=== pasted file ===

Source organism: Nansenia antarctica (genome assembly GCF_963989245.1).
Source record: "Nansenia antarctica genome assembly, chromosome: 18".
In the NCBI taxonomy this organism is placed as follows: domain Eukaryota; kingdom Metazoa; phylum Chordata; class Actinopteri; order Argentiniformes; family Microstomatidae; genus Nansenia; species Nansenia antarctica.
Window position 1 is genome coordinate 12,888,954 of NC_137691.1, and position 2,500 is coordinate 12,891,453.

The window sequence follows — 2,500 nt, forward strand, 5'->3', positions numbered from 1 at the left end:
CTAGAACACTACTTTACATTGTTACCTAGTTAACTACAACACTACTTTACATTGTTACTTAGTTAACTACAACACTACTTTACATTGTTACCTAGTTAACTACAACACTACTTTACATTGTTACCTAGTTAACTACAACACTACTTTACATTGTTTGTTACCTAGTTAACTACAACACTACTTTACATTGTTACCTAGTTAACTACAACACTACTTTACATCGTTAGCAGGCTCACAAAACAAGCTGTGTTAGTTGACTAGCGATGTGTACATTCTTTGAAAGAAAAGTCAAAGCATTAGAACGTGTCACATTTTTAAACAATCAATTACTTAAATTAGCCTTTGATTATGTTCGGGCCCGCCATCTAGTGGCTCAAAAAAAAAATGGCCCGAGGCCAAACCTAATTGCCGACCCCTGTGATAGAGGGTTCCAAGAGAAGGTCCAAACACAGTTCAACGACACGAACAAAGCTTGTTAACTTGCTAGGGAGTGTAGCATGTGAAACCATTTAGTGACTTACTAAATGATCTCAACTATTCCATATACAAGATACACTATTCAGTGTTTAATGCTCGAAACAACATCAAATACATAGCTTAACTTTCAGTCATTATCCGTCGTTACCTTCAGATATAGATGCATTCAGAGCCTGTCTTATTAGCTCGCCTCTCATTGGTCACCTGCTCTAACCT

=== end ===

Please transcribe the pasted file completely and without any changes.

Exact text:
Source organism: Nansenia antarctica (genome assembly GCF_963989245.1).
Source record: "Nansenia antarctica genome assembly, chromosome: 18".
In the NCBI taxonomy this organism is placed as follows: domain Eukaryota; kingdom Metazoa; phylum Chordata; class Actinopteri; order Argentiniformes; family Microstomatidae; genus Nansenia; species Nansenia antarctica.
Window position 1 is genome coordinate 12,888,954 of NC_137691.1, and position 2,500 is coordinate 12,891,453.

The window sequence follows — 2,500 nt, forward strand, 5'->3', positions numbered from 1 at the left end:
CTAGAACACTACTTTACATTGTTACCTAGTTAACTACAACACTACTTTACATTGTTACTTAGTTAACTACAACACTACTTTACATTGTTACCTAGTTAACTACAACACTACTTTACATTGTTACCTAGTTAACTACAACACTACTTTACATTGTTTGTTACCTAGTTAACTACAACACTACTTTACATTGTTACCTAGTTAACTACAACACTACTTTACATCGTTAGCAGGCTCACAAAACAAGCTGTGTTAGTTGACTAGCGATGTGTACATTCTTTGAAAGAAAAGTCAAAGCATTAGAACGTGTCACATTTTTAAACAATCAATTACTTAAATTAGCCTTTGATTATGTTCGGGCCCGCCATCTAGTGGCTCAAAAAAAAAATGGCCCGAGGCCAAACCTAATTGCCGACCCCTGTGATAGAGGGTTCCAAGAGAAGGTCCAAACACAGTTCAACGACACGAACAAAGCTTGTTAACTTGCTAGGGAGTGTAGCATGTGAAACCATTTAGTGACTTACTAAATGATCTCAACTATTCCATATACAAGATACACTATTCAGTGTTTAATGCTCGAAACAACATCAAATACATAGCTTAACTTTCAGTCATTATCCGTCGTTACCTTCAGATATAGATGCATTCAGAGCCTGTCTTATTAGCTCGCCTCTCATTGGTCACCTGCTCTAACCT